Tragedy has a way of imprinting so deeply on the brain that it always seems fresh. So for many, it will be hard to believe that Monday, April 20, is the 10-year anniversary of the Columbine High School shooting.
In spring 1999, two crazed Littleton teenagers, 18-year-old Eric Harris and 17-year-old Dylan Klebold, killed 12 of their classmates and one teacher, injured others, took their own lives — and left the nation reeling.
Dave Cullen was there. Notebook and minicassette recorder in hand. Clueless at first as to what he was witnessing.
He had heard of the situation that morning on TV, from his Capitol Hill apartment in Denver.
"I didn't even know where Columbine was," he remembers. "I didn't know where Littleton was."
He raced to the scene in case the news Web site he was working for, salon.com, wanted a story. He didn't expect they would. For hours, he stood outside waiting among frantic parents. He didn't know anyone was dead.
"We thought it was a hostage standoff for four hours," he says.
It wasn't until later that afternoon, when his editor told him the scene had run live on all the major TV networks all day, and then the sheriff announced that "up to 25" people were dead, that Cullen finally realized what he was dealing with. His story ran on Salon's home page the next day.
A few years later, he was still reporting on the story, mostly dispelling rumors and correcting false information. No, Cassie Bernall did not say she believed in God before she was shot to death. Yes, law enforcement was warned about Harris' suspicious behavior before the shooting. No, the shooters didn't target jocks, or anyone in particular for that matter. And no, the killers weren't outcasts or members of the Trench Coat Mafia.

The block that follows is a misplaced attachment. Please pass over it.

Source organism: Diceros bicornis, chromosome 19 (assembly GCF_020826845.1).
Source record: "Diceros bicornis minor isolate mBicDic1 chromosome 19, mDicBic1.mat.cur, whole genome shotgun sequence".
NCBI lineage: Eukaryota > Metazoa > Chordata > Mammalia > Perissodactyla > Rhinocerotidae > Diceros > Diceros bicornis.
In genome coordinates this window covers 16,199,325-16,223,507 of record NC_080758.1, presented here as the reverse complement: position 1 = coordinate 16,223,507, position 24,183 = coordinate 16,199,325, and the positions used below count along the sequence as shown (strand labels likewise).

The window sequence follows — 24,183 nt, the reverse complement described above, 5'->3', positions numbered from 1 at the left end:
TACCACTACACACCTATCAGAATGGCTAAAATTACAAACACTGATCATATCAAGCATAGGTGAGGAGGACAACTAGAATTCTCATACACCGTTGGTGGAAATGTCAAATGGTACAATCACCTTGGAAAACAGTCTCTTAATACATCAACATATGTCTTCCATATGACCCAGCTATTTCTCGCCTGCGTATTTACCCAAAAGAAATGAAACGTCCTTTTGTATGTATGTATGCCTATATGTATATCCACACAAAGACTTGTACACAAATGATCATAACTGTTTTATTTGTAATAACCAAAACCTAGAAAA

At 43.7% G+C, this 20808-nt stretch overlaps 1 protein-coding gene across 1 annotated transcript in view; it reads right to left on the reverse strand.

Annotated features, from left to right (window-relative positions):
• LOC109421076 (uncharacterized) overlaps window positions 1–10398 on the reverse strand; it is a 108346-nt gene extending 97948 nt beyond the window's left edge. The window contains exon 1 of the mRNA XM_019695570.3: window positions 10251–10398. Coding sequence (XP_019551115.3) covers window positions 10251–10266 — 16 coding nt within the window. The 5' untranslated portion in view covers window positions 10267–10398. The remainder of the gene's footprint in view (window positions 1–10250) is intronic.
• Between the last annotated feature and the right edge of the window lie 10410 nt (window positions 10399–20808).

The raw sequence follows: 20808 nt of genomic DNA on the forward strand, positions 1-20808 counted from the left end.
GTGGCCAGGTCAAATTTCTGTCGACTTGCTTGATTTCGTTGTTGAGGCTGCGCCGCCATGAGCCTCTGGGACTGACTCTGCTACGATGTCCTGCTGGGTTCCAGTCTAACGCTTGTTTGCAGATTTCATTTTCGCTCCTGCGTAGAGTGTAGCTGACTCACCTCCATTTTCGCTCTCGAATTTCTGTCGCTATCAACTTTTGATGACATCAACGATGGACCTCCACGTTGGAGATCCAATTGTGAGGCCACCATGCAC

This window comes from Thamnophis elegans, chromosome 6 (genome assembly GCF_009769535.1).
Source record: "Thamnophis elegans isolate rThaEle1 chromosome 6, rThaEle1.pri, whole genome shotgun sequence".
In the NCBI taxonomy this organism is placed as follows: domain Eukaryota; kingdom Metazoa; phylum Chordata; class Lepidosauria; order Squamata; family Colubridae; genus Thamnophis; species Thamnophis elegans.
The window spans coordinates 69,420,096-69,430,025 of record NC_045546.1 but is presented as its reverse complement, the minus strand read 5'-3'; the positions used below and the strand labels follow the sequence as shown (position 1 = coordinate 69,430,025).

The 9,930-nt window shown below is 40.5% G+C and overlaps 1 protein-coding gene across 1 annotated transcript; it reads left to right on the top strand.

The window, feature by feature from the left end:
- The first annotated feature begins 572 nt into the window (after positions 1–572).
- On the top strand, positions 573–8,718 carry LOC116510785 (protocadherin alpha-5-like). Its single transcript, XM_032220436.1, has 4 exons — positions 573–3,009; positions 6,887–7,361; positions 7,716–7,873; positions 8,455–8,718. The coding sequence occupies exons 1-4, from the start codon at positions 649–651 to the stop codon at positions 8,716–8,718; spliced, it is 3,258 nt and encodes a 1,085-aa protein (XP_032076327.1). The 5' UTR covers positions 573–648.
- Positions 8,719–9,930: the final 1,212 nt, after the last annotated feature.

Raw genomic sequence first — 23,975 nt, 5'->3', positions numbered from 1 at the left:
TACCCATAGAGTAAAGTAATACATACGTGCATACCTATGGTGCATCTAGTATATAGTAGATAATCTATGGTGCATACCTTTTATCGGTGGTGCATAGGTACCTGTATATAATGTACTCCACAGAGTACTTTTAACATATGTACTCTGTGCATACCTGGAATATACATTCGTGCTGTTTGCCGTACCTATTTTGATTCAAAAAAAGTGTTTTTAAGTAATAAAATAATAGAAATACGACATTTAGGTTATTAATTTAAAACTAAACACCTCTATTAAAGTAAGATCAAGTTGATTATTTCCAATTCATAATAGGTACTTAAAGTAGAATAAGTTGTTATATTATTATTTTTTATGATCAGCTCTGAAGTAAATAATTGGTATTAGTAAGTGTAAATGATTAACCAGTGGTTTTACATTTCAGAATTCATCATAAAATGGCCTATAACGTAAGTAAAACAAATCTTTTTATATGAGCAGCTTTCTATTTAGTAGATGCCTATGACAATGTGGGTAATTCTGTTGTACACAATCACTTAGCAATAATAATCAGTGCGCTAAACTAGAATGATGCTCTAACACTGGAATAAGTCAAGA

Eventually, Cullen started work on a book. Released April 6, Columbine has quickly climbed the amazon.com best-seller list. It's one of two books documenting the tragedy to be published near the anniversary. The first, Columbine: A True Crime Story, was written by former Rocky Mountain News reporter Jeff Kass.
Cullen will be discussing his book and signing copies on April 21 in Colorado Springs at Borders. First, he talked about the experience:
Indy: Did you have any goal with the book other than just laying out what really happened at Columbine?
DC: Yes, I did. I had a couple different goals. I wanted to tell essentially two stories, the "before story" and the "after story." I wanted to tell the "before story" of why the killers did it and really introduce them as people. Not just give a reason, but allow the reader to see who these people were, to understand their lives and see the world through the eyes of both Eric Harris and Dylan Klebold, and see why each of them did it — because there is no "they." They were two different people who did it for very different reasons. That was one goal. And the other goal was to tell the "after stories" — plural — of Columbine, and to take this really complex story of how it affected so many people in such vastly different ways and pick about half-a-dozen representative people to try and convey what something like this does to the community.